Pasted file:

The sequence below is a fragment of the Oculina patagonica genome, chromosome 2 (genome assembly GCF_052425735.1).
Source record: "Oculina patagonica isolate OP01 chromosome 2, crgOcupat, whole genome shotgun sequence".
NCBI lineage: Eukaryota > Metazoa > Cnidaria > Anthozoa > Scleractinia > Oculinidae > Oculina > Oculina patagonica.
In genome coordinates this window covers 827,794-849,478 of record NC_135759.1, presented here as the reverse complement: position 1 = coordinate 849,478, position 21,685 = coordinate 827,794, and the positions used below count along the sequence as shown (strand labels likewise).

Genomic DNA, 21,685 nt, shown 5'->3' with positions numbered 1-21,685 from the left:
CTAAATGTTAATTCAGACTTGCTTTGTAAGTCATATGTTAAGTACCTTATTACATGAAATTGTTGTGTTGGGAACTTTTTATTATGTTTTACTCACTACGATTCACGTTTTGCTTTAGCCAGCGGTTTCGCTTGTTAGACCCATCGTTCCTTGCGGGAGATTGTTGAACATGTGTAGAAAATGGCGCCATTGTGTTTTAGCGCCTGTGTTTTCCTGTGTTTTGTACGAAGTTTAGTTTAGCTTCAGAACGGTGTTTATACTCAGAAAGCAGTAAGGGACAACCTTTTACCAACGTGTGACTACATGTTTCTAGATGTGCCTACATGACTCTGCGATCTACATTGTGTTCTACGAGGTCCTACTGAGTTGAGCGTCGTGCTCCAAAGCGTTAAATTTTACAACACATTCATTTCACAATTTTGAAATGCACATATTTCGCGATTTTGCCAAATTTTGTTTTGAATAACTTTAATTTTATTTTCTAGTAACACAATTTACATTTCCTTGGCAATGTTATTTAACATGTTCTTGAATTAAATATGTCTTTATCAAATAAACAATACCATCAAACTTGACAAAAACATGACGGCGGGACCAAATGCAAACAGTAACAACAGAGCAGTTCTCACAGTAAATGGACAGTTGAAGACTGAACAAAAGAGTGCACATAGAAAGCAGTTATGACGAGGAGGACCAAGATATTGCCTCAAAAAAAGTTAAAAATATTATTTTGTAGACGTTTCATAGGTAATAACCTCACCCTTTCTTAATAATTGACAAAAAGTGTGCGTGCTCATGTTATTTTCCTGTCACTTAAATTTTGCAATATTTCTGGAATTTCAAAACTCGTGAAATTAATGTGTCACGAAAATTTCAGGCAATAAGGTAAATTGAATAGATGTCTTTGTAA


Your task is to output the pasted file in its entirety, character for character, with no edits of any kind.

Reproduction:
The sequence below is a fragment of the Oculina patagonica genome, chromosome 2 (genome assembly GCF_052425735.1).
Source record: "Oculina patagonica isolate OP01 chromosome 2, crgOcupat, whole genome shotgun sequence".
NCBI lineage: Eukaryota > Metazoa > Cnidaria > Anthozoa > Scleractinia > Oculinidae > Oculina > Oculina patagonica.
In genome coordinates this window covers 827,794-849,478 of record NC_135759.1, presented here as the reverse complement: position 1 = coordinate 849,478, position 21,685 = coordinate 827,794, and the positions used below count along the sequence as shown (strand labels likewise).

Genomic DNA, 21,685 nt, shown 5'->3' with positions numbered 1-21,685 from the left:
CTAAATGTTAATTCAGACTTGCTTTGTAAGTCATATGTTAAGTACCTTATTACATGAAATTGTTGTGTTGGGAACTTTTTATTATGTTTTACTCACTACGATTCACGTTTTGCTTTAGCCAGCGGTTTCGCTTGTTAGACCCATCGTTCCTTGCGGGAGATTGTTGAACATGTGTAGAAAATGGCGCCATTGTGTTTTAGCGCCTGTGTTTTCCTGTGTTTTGTACGAAGTTTAGTTTAGCTTCAGAACGGTGTTTATACTCAGAAAGCAGTAAGGGACAACCTTTTACCAACGTGTGACTACATGTTTCTAGATGTGCCTACATGACTCTGCGATCTACATTGTGTTCTACGAGGTCCTACTGAGTTGAGCGTCGTGCTCCAAAGCGTTAAATTTTACAACACATTCATTTCACAATTTTGAAATGCACATATTTCGCGATTTTGCCAAATTTTGTTTTGAATAACTTTAATTTTATTTTCTAGTAACACAATTTACATTTCCTTGGCAATGTTATTTAACATGTTCTTGAATTAAATATGTCTTTATCAAATAAACAATACCATCAAACTTGACAAAAACATGACGGCGGGACCAAATGCAAACAGTAACAACAGAGCAGTTCTCACAGTAAATGGACAGTTGAAGACTGAACAAAAGAGTGCACATAGAAAGCAGTTATGACGAGGAGGACCAAGATATTGCCTCAAAAAAAGTTAAAAATATTATTTTGTAGACGTTTCATAGGTAATAACCTCACCCTTTCTTAATAATTGACAAAAAGTGTGCGTGCTCATGTTATTTTCCTGTCACTTAAATTTTGCAATATTTCTGGAATTTCAAAACTCGTGAAATTAATGTGTCACGAAAATTTCAGGCAATAAGGTAAATTGAATAGATGTCTTTGTAA